On a simpler level, when doing class improvisation in drama, there are often the odd moments when a group is asked to perform to the rest of the class and they start to wobble! But, with the class being in the habit of all rhythmically saying. “One, two three go” at times like this, the actors will lose the wobble and will feel less alone, knowing that the rest of the class is encouraging them on.

Background music

Carefully chosen background music can be very soothing and can promote a conducive learning atmosphere. I have known the most unlikely, disaffected teenagers, settle down to a classroom writing task soothed by soft music. As the music finished, one rough lad got up quietly from his seat and turned the tape over with a whisper to me,

 “Just thought we ought to have a bit more Mozart Miss!”

 I think that many learners do not like to work in silence and once out in the workplace, many will find that they are having to work in a less than silent atmosphere. Playing the right kind of music in the classroom goes some way to addressing some of these issues.  

Music for creative writing

Set the mood of the class so that the pupils are ready to listen.  Pupils might close their eyes, or look at an abstract picture or the movement of trees outside,or might scribble on scrap paper. As long as whatever they are doing maintains the atmosphere for them and for the others, all these activities should be accepted and encouraged.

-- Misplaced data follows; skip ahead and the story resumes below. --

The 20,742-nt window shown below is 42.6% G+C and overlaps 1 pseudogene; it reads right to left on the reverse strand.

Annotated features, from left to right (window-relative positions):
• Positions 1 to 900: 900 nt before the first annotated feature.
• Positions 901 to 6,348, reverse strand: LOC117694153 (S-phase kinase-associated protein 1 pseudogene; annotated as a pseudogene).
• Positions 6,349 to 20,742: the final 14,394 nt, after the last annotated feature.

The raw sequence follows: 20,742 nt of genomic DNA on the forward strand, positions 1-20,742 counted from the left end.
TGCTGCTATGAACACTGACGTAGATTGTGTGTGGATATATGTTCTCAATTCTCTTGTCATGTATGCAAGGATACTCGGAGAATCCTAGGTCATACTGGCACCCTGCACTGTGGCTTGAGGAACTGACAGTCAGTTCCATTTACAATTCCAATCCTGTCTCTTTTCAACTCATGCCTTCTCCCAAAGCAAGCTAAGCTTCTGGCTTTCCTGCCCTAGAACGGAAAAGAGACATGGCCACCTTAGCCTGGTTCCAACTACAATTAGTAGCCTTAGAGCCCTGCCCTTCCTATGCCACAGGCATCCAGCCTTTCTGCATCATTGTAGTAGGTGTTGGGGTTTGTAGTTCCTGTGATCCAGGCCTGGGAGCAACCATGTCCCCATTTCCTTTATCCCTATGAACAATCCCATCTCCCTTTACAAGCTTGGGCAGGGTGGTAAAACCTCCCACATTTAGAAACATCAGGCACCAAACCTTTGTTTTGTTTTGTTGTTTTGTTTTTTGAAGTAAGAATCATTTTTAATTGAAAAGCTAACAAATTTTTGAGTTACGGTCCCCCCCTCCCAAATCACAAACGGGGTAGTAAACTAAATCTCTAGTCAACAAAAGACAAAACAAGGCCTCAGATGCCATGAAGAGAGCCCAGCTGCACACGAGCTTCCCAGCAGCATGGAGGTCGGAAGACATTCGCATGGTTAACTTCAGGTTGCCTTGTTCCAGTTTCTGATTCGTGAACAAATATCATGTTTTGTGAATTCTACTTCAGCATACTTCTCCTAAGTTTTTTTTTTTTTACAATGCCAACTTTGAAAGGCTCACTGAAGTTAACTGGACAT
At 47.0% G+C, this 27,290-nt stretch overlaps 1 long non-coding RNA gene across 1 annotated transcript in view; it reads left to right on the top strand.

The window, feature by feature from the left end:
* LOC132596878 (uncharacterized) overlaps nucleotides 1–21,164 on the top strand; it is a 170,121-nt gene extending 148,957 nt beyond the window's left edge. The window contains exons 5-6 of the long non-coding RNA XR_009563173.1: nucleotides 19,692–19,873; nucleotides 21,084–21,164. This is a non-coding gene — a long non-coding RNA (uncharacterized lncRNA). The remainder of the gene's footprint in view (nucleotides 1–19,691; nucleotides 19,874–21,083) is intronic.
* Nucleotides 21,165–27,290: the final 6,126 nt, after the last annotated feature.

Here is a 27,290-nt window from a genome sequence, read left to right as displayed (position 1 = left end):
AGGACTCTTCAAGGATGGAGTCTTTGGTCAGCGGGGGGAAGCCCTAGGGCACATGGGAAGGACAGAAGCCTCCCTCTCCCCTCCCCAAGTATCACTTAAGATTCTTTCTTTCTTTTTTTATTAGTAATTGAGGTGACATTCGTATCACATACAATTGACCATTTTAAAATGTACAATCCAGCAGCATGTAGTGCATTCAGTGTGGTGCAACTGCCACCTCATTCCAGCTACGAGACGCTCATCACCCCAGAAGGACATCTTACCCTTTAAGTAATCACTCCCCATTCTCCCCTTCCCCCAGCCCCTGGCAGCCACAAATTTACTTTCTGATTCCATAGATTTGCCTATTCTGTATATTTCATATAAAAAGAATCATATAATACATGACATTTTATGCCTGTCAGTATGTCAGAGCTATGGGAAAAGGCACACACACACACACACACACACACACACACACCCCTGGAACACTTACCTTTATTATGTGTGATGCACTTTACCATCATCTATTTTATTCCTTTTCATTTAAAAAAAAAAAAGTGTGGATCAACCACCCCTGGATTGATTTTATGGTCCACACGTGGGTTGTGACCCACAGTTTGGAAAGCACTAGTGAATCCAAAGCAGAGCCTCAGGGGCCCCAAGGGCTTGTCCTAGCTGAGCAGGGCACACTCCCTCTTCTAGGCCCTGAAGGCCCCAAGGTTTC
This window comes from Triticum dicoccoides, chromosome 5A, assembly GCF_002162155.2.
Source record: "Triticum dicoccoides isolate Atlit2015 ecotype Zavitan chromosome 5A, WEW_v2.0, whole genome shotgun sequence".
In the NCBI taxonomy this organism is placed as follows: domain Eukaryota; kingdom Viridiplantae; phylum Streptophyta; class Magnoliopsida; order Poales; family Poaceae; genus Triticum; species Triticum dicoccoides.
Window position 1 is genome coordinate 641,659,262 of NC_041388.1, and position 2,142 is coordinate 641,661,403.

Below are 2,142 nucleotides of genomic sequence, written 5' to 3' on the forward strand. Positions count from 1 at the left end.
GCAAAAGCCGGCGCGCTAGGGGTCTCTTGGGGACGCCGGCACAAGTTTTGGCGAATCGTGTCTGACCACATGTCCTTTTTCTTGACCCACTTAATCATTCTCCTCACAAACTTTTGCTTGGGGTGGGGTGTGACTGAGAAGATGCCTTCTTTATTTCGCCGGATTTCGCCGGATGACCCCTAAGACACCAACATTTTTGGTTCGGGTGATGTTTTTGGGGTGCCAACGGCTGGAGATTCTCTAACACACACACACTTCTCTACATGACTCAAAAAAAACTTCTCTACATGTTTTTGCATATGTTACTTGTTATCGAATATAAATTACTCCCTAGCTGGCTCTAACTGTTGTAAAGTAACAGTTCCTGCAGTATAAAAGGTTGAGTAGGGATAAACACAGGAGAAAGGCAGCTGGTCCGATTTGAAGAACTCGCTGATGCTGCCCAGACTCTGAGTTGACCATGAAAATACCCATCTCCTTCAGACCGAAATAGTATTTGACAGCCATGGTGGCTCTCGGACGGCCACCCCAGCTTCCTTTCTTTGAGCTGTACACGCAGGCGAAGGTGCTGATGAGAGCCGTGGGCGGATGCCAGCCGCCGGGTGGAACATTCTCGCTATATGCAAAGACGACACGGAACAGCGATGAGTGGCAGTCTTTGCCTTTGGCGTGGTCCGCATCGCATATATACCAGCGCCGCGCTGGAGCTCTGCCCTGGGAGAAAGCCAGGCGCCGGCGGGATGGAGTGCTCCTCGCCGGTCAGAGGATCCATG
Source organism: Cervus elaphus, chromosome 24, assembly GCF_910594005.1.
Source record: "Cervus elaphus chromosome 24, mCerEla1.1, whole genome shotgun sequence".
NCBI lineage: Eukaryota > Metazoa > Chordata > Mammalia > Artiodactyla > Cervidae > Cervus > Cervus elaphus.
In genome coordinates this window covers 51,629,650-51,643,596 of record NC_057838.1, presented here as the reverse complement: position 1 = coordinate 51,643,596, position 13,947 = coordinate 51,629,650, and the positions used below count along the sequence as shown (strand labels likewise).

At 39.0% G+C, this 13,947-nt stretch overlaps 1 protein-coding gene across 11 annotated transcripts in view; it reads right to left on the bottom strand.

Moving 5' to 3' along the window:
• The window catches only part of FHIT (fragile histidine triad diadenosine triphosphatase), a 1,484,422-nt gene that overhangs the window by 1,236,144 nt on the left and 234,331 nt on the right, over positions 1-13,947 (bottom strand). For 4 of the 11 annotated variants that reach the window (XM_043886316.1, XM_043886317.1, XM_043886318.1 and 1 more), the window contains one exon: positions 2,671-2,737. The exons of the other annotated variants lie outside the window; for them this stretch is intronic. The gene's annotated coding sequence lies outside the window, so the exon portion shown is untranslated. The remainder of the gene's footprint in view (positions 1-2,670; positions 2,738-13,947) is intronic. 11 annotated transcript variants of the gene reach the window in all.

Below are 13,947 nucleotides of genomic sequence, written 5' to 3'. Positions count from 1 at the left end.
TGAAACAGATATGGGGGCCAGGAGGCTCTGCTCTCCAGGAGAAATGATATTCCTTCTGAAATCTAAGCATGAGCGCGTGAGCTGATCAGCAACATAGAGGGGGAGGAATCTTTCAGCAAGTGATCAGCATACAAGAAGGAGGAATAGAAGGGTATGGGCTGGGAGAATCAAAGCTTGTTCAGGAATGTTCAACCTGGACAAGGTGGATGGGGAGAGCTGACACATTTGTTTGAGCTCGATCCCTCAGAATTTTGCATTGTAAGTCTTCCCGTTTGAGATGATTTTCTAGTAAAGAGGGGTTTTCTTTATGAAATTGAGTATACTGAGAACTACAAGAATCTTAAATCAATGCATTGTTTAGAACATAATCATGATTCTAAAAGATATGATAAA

Music can be taken in its broadest sense, traditional music or the sound of the ocean, the sound of whales, the sound of a rain forest.

 The quality of the listening is paramount.

Whilst listening, pupils might jot down or draw ideas and images.

The music should be played whilst the pupils write and should be played when they read back to the class.

Once the habit is set, other lessons follow even more successfully. 



By modeling good practice, encourage children to feel the rhythm of reading and to enjoy the music of the read aloud word. This encourages them to match the rhythm they produce with the story line, in a different level to the way they do this in other circumstances and in one of the most effective ways of tackling comprehension.

They listen to the tone of their voices, vary the speed, orchestrate the words to communicate the text. 

Comprehension is far easier to tackle if the pupil can enjoy, through the rhythm of the language, the vision of the literature…. and it’s more fun too! One little 5 year old girl was noticed happily lost in the Book Nook, not reading allowed but singing the words as she read them. She was having a lovely time, lost in the story!


The teacher should always model a well read passage, including its highs and lows, its crescendos, its different sounds for different characters’ voices.

Classroom activities could include:

  • creating different texts to practice the rhythms of reading a news flash, commentating on a cricket match, interviewing people on a carnival float.
  • inviting actors into school to talk about the different ways they use their voices and their sense of rhythm to create characters and atmosphere.
    Above all, enjoy the rhythm and musicality of promoting literacy by making it fun for you and for them.

    Addendum And this technique I saw in a Florida school…the recorder class had many children interested in judo and the coloured belts that showed promotion in that sport. The teacher had small piles of cut wool in those colours and, as each child progressed from playing a simple piece to the next level and so on, they were awarded a small piece of coloured wool to tie on their recorder to show their promotion in that skill. Wow! They loved this encouraging and not costly technique.